March 15, 2006
The path a bill would take
A recent correspondence with Twins Geek and yesterday's discussion of a possible delay by Krinkie's Taxes Committee got me to thinking: what actually needs to happen if a Twins stadium is ever to be built in this God-forsaken state? I have always had a rough idea in my head of the path a bill would take, so I decided to spell it all out for you. And once you read this, you will hopefully understand what a daunting task this really is:
- The first thing that needs to happen is the Governor or "legislative leaders" need to ask Hennepin County to being negotiating a new agreement with the Twins. Last year's agreement expired in December. A possible sticking point in these negotiations will be the extra $30 million needed to pay for the facility.
- Hennepin County and the Twins come up with an agreement that results in a bill in both the Minnesota House and Senate. Again, we are not at this point. There isn't a bill right now, and negotiations between the Twins and the County haven't even started yet.
- The bill would then need to be passed by a number of committees. In the House, the path for stadium legislation has typically been the Government Operations Committee, the Local Government Committee, the Taxes Committee, and the Ways and Means Committee. However, in a shortened session, how many committees will the legislation need to go through to finally get to the floor of the House? And furthermore, if Krinkie carries through with his threats and he doesn't hear the bill until mid-May, I can see this backfiring on him and expediting the bill to the House floor. How many committees this bill will need to go through in the House is a mystery, but I wouldn't think it would escape committee work without passing through the Taxes Committee at the very least. Luckily, it looks like the votes are there to pass this frustrating committee.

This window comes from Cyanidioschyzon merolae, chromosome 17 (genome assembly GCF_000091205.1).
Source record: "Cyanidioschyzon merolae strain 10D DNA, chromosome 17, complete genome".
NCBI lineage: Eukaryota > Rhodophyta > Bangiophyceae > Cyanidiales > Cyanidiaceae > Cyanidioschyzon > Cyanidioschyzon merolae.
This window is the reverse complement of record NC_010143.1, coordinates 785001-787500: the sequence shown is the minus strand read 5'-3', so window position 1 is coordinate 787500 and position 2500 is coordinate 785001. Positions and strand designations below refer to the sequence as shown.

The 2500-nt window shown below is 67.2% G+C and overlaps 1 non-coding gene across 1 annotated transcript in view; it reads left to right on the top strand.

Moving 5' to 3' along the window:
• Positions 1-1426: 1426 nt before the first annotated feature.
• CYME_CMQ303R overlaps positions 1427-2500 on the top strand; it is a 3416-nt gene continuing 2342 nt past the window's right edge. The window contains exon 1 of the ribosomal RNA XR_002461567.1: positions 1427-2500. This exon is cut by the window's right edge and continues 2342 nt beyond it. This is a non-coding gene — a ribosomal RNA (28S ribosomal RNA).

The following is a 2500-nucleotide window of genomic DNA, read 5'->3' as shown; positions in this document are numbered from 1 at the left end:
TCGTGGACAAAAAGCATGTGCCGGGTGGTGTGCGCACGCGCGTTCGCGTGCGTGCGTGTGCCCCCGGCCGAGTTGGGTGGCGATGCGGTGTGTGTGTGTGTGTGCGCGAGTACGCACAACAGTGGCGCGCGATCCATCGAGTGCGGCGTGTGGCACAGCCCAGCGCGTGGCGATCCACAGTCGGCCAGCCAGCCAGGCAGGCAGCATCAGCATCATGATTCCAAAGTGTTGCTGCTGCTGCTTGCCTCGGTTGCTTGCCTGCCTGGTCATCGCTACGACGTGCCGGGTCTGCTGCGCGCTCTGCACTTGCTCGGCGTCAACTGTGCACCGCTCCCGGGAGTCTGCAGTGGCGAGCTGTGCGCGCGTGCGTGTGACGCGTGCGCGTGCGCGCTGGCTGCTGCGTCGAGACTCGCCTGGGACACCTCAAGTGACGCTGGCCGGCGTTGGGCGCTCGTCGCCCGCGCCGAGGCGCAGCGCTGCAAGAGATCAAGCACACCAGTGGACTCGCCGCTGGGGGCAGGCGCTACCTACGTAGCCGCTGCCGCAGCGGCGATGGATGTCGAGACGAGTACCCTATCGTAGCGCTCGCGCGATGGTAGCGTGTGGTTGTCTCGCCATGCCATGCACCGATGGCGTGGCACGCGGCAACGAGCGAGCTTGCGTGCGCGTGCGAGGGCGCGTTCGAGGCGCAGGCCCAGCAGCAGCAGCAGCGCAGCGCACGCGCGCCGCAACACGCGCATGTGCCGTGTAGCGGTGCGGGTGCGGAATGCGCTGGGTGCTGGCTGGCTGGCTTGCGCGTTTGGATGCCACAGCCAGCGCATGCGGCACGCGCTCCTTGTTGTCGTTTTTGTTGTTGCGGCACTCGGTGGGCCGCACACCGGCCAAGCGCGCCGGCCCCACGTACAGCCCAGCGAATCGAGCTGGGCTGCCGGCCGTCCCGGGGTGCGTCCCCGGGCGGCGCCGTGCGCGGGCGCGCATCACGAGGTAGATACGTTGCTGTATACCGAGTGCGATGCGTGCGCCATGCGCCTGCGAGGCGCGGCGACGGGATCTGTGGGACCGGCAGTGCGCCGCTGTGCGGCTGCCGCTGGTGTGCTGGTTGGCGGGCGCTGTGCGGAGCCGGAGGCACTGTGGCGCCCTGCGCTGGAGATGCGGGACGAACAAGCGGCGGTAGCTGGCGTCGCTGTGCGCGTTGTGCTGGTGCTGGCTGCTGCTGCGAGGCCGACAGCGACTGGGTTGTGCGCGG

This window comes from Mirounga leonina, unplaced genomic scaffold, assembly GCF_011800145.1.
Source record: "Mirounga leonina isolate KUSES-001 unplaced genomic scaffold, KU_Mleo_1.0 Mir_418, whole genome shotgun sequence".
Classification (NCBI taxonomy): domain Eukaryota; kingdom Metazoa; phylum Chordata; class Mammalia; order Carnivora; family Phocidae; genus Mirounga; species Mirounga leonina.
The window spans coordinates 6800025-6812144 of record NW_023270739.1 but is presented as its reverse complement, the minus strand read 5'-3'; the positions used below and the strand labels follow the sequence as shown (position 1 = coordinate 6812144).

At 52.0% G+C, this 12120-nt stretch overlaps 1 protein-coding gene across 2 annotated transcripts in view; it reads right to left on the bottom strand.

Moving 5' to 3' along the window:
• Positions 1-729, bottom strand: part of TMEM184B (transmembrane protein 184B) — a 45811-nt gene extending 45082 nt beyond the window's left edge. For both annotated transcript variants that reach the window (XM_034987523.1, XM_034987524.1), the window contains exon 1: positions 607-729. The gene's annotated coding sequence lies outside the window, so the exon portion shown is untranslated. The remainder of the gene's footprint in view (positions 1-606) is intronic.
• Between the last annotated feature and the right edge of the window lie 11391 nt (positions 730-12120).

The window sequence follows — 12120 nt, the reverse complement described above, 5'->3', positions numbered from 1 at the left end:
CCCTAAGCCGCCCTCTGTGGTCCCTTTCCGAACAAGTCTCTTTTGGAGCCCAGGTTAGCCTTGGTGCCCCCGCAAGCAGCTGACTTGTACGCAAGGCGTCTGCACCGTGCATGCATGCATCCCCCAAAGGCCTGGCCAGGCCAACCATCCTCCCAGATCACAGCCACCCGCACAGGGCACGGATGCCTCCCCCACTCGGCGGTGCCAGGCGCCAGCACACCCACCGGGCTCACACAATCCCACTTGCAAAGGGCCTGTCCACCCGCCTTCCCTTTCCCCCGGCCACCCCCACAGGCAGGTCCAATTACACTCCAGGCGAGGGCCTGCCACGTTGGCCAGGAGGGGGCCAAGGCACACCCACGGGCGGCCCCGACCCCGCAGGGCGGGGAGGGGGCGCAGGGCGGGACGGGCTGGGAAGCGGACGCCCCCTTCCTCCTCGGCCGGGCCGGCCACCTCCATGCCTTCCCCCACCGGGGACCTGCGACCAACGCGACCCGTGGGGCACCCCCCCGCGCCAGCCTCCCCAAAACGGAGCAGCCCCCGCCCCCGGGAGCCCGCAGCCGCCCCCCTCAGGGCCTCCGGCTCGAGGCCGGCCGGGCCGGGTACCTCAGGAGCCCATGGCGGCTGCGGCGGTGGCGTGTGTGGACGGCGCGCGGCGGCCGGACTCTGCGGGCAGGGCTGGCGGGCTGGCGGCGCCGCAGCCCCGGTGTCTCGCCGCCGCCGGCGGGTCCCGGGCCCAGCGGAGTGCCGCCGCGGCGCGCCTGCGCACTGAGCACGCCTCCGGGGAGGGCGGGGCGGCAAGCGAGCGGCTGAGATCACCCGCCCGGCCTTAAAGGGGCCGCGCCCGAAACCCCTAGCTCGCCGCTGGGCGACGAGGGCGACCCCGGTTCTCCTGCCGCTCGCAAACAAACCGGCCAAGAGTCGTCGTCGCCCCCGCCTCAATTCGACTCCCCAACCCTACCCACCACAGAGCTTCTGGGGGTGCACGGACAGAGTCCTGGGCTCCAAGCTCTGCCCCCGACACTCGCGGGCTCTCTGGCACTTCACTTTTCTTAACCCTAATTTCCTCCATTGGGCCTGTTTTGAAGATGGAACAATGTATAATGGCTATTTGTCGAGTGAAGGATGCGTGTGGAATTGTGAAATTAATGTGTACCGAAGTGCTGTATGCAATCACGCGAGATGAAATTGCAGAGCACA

- If the bill passes all the committees, it will get to the floor of the House where it will continue to be hammered by anti-stadium legislators. There is a chance that a referendum will be attached as an amendment to the bill in committee work, but I wouldn't panic if that happens. Once the bill gets to the floor, there are enough votes to strip any uneeded amendments off the bill. For the sake of this exercise, let's pretend the bill passes the House as a workable bill that will actually result in a stadium.
- In the Senate, the corresponding Senate version of the bill would also need to pass a number of committees before it gets to the floor of that legislative body. Right now, we know the bill would start in the State and Local Government Operations Committee, but after that it is a little bit of an unknown. Typically the Senate has waited for the House to pass a stadium bill before it will even begin working on their version. After the State and Local Government Operations Committee I'm pretty sure a bill would have to pass Pogemiller's Senate Taxes Committee, but truthfully the committees in between and after are unknown.
- Once the bill passes through committees in the Senate it would go to the floor of the Senate where it has always been asssumed that it would have a much easier time passing than a corresponding bill in the House. Hopefully we'll get a chance to find out if this is true.
- Let's say that a workable stadium bill passes both the House and the Senate. While that would be amazing in itself, most likely the two bills passed would have some differences. Potentially even major differences. So, a conference committee would need to be called to work out those differences and come up with a bill that everyone can hopefully agree on.
- The resulting conference committee bill would need to be voted on by the full House and the full Senate again. I know, can this process get any more painful?